“Uncashed cheques” are piling at the Canada Revenue Agency (CRA), and the worth stands at over $1 billion to date. The tax agency has been issuing refunds and benefits, although recipients aren’t cashing the cheques for undetermined reasons. The CRA is now calling on Canadians to claim the money that has been idle or dormant for more than six months.
The CRA is safekeeping the cheques that rightfully belong to specific individuals. However, the volume keeps increasing at a rate of 1,700 cheques daily. The approximate value that adds to the list is $500,000. According to CRA spokeswoman Sylvie Branch, the list is exclusive of the Canada Emergency Response Benefit (CERB) cheques and other COVID-19 relief payments.
Possible reason for uncashed cheques
Following a CRA review, the dormant payments are mostly from longer-standing programs such as the Canada Child Benefit (CCB) and GST/HST reimbursements. Some are income tax refunds. Thus, the tax agency can’t speculate whether the massive volume of COVID-19 relief payments has something to do with the increasing number of unclaimed cheques.
The CRA can only point to taxpayers misplacing the cheques, or they were not delivered due to a change in address. In case your CRA cheque was lost, stolen, or destroyed, you can ask the agency for a duplicate cheque. Also, the tax agency can’t void the original cheques without authorization or request by the taxpayer. Hence, all government cheques have no stale or expiry dates.
Claim your money
If you’re one of the thousands with unclaimed money, visit the CRA website for the “Uncashed Cheque” feature. The CRA launched the program due to the growing incidence of taxpayers not cashing their cheques. Thus far, nearly 480,000 cheques worth $108 million were redeemed in the first eight months of the program.
In the future, the CRA advises taxpayers to sign up for direct deposit instead, so the money goes directly to their accounts. Make sure your address is updated too for accurate cheque mailing or delivery purposes.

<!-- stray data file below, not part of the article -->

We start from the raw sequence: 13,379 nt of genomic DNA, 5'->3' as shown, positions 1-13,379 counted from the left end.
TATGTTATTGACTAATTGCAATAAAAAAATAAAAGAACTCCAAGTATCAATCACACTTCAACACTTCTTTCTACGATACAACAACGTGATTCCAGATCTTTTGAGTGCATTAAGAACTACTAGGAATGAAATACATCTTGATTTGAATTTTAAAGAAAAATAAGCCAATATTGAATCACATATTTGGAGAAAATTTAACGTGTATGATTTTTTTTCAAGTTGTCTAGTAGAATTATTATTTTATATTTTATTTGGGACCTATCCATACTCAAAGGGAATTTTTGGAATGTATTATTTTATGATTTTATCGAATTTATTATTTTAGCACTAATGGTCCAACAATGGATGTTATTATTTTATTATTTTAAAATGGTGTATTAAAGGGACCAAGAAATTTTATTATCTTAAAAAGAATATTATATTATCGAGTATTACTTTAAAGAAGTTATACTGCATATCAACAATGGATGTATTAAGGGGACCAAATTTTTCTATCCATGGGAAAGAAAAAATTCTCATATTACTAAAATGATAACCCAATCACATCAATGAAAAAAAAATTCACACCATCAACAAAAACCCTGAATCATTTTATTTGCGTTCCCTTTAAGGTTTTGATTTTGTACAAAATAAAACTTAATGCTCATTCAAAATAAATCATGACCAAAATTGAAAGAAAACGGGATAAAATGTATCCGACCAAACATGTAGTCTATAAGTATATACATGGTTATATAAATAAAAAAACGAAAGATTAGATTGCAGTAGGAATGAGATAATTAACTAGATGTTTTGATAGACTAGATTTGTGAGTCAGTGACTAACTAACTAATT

Resilient passive-income machine
Canadians who have been saving money during the pandemic can go dividend investing to boost household income. The stock market has recovered from its COVID-19, although some of the established dividend stocks are trading at reasonable prices.
An industrial real estate investment trust (REIT) is the acknowledged passive-income machine in the pandemic. Summit Industrial (TSX:SMU.UN) owns a portfolio of high-quality light industrial properties in high demand. Top e-commerce retailers need warehousing and storage facilities plus distribution hubs.
Summit Industrial’s market capitalization stands at $2.29 billion, and its stock pays a decent 3.97% dividend. Rental revenues should be stable for years, since the real estate sector’s industrial side has low market rent volatility.
If you desire to become a mortgage-free real estate investor, this recession-resistant REIT will allow you to fulfill the dream. An opportunity to be a mock landlord comes few and far between. At $13.70 per share, Summit Industrial is a cheap buy for the recurring income stream.
Taxpayers can retrieve long-lost funds
Try to recall if you lost or failed to receive your CRA cheques in the past. You have a way to retrieve the long-lost funds. The tax agency also pleads for Canadians to sign up for a direct deposit to prevent the government’s coffers from overflowing.
This article represents the opinion of the writer, who may disagree with the “official” recommendation position of a Motley Fool premium service or advisor. We’re Motley! Questioning an investing thesis — even one of our own — helps us all think critically about investing and make decisions that help us become smarter, happier, and richer, so we sometimes publish articles that may not be in line with recommendations, rankings or other content.
Fool contributor Christopher Liew has no position in any of the stocks mentioned. The Motley Fool recommends SUMMIT INDUSTRIAL INCOME REIT.